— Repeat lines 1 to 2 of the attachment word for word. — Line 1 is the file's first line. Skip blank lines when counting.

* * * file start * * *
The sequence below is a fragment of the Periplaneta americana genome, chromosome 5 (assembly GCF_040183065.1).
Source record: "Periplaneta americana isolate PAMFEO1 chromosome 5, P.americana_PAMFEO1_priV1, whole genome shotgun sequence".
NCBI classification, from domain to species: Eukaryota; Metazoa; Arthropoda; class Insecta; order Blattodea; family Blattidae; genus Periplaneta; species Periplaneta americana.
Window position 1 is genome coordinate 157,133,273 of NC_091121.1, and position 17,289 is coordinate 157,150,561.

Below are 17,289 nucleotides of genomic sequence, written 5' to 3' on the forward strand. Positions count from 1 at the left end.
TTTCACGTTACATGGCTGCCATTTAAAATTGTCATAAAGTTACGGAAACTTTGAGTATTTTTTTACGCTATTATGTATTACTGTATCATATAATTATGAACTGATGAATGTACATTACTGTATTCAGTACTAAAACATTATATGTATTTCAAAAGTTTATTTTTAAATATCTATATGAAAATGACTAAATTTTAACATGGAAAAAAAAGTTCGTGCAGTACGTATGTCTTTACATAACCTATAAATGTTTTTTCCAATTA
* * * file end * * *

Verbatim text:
The sequence below is a fragment of the Periplaneta americana genome, chromosome 5 (assembly GCF_040183065.1).
Source record: "Periplaneta americana isolate PAMFEO1 chromosome 5, P.americana_PAMFEO1_priV1, whole genome shotgun sequence".